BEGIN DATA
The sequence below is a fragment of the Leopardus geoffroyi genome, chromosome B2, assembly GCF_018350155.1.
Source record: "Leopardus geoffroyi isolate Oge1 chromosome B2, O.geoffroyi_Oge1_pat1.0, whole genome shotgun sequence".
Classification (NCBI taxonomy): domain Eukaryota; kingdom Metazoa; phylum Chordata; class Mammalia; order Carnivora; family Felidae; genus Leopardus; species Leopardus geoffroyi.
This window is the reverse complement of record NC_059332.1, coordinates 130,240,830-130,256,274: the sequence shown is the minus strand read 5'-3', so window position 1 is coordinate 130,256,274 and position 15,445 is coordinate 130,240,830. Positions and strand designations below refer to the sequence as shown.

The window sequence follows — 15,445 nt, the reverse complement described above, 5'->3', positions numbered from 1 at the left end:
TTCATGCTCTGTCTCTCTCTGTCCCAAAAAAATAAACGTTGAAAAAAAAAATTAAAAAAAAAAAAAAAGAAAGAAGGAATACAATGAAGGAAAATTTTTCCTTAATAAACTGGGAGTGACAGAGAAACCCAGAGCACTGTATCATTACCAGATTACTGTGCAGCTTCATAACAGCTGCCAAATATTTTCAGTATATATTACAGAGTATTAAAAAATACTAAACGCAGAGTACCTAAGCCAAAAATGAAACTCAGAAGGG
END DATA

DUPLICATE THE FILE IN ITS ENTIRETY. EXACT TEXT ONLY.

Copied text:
The sequence below is a fragment of the Leopardus geoffroyi genome, chromosome B2, assembly GCF_018350155.1.
Source record: "Leopardus geoffroyi isolate Oge1 chromosome B2, O.geoffroyi_Oge1_pat1.0, whole genome shotgun sequence".
Classification (NCBI taxonomy): domain Eukaryota; kingdom Metazoa; phylum Chordata; class Mammalia; order Carnivora; family Felidae; genus Leopardus; species Leopardus geoffroyi.
This window is the reverse complement of record NC_059332.1, coordinates 130,240,830-130,256,274: the sequence shown is the minus strand read 5'-3', so window position 1 is coordinate 130,256,274 and position 15,445 is coordinate 130,240,830. Positions and strand designations below refer to the sequence as shown.

The window sequence follows — 15,445 nt, the reverse complement described above, 5'->3', positions numbered from 1 at the left end:
TTCATGCTCTGTCTCTCTCTGTCCCAAAAAAATAAACGTTGAAAAAAAAAATTAAAAAAAAAAAAAAAGAAAGAAGGAATACAATGAAGGAAAATTTTTCCTTAATAAACTGGGAGTGACAGAGAAACCCAGAGCACTGTATCATTACCAGATTACTGTGCAGCTTCATAACAGCTGCCAAATATTTTCAGTATATATTACAGAGTATTAAAAAATACTAAACGCAGAGTACCTAAGCCAAAAATGAAACTCAGAAGGG